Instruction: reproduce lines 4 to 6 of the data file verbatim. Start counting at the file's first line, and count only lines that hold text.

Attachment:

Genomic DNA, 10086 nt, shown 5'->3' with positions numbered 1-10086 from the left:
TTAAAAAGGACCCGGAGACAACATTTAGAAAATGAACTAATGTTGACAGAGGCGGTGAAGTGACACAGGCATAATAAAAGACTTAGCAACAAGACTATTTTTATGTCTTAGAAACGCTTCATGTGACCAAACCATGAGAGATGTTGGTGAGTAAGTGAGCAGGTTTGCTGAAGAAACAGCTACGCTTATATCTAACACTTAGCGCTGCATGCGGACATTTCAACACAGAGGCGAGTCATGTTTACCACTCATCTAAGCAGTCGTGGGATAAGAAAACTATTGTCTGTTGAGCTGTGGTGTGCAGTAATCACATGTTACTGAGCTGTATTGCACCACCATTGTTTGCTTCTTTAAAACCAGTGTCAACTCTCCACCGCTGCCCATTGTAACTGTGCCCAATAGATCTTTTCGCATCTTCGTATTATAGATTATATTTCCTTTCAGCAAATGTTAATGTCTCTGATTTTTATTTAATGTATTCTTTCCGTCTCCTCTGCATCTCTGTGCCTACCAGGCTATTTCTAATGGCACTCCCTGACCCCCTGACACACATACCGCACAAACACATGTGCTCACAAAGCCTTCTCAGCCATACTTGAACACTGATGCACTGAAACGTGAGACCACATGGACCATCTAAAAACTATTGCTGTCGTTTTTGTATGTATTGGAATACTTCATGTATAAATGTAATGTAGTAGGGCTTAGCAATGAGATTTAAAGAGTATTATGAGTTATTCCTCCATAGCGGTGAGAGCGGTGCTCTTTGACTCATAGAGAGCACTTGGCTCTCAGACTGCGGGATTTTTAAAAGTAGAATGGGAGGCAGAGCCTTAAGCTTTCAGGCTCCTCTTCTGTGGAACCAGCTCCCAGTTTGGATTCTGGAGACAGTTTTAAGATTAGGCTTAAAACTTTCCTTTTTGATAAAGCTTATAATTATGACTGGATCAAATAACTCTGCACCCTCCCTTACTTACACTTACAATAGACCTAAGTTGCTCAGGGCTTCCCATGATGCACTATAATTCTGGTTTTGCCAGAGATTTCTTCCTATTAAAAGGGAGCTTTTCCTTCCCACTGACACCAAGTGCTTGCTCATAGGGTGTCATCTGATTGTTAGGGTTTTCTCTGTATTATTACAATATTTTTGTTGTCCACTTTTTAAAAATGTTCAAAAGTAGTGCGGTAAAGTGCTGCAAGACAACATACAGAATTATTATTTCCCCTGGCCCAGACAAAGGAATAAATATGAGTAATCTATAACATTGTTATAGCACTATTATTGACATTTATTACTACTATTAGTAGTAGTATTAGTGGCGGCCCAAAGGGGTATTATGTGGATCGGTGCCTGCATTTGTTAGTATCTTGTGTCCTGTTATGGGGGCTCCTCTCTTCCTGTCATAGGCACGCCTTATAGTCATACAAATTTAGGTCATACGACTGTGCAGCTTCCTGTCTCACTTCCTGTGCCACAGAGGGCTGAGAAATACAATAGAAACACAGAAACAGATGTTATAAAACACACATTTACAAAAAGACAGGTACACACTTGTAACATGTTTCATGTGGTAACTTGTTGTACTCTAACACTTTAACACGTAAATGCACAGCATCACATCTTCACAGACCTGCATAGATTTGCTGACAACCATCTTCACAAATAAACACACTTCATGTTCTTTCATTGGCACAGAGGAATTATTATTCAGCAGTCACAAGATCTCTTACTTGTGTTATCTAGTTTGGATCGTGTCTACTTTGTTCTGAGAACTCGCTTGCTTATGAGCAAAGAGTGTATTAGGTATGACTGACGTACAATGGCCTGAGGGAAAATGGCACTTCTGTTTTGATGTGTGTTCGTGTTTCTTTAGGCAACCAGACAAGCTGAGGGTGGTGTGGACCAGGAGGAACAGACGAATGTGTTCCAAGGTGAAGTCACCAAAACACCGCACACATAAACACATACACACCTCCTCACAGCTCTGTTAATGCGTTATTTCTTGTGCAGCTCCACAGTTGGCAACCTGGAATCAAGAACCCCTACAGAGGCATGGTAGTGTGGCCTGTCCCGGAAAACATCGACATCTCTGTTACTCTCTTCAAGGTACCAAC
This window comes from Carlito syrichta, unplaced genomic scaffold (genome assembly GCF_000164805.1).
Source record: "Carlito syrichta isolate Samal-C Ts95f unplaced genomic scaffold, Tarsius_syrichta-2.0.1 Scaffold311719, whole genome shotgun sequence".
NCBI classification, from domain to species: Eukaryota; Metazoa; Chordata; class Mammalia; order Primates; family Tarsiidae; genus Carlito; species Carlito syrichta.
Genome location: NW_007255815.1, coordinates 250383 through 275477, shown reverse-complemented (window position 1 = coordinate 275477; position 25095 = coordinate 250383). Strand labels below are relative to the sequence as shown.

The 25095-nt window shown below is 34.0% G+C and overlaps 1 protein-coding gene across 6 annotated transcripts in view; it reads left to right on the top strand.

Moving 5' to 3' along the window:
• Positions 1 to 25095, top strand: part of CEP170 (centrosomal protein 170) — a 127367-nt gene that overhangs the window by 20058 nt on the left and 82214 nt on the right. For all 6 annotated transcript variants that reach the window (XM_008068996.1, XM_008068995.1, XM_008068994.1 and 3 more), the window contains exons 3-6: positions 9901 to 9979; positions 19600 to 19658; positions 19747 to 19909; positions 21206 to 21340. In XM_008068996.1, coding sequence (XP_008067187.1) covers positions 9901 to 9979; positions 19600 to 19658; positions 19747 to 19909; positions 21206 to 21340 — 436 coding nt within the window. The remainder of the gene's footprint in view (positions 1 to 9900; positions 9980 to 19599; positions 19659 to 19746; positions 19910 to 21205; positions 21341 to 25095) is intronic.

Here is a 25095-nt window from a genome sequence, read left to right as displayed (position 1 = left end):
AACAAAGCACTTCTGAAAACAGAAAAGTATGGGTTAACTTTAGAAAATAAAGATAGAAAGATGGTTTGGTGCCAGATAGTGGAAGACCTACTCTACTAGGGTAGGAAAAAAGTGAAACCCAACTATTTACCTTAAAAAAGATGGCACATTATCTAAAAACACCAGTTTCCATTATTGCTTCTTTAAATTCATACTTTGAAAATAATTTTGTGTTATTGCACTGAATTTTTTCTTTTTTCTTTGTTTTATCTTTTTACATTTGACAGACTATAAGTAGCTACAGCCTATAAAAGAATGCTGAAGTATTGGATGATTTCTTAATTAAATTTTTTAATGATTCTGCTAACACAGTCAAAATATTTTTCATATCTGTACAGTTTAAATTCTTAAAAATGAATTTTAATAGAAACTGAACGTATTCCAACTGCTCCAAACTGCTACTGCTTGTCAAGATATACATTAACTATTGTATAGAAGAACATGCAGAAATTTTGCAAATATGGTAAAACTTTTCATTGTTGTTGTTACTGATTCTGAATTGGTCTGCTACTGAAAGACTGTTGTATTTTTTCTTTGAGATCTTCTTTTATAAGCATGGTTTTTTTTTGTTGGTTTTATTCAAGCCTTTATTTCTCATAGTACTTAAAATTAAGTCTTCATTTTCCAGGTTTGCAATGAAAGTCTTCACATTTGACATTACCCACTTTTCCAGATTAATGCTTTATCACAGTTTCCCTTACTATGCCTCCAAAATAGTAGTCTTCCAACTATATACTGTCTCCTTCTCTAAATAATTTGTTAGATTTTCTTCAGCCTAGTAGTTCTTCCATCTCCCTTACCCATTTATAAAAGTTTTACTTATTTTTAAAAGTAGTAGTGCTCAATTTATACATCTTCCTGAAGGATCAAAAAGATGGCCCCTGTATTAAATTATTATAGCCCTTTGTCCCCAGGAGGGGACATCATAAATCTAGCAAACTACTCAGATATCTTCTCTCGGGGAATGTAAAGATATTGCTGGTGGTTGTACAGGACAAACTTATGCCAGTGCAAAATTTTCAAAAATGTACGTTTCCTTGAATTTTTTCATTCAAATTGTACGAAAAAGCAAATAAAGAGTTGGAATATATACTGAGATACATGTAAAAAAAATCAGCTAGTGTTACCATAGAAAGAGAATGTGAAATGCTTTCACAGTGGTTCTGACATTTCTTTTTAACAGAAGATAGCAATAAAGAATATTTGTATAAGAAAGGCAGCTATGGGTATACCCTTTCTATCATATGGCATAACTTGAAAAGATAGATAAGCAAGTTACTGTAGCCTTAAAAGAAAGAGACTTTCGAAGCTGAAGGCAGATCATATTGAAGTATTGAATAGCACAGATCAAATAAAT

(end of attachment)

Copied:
Source record: "Carlito syrichta isolate Samal-C Ts95f unplaced genomic scaffold, Tarsius_syrichta-2.0.1 Scaffold311719, whole genome shotgun sequence".
NCBI classification, from domain to species: Eukaryota; Metazoa; Chordata; class Mammalia; order Primates; family Tarsiidae; genus Carlito; species Carlito syrichta.
Genome location: NW_007255815.1, coordinates 250383 through 275477, shown reverse-complemented (window position 1 = coordinate 275477; position 25095 = coordinate 250383). Strand labels below are relative to the sequence as shown.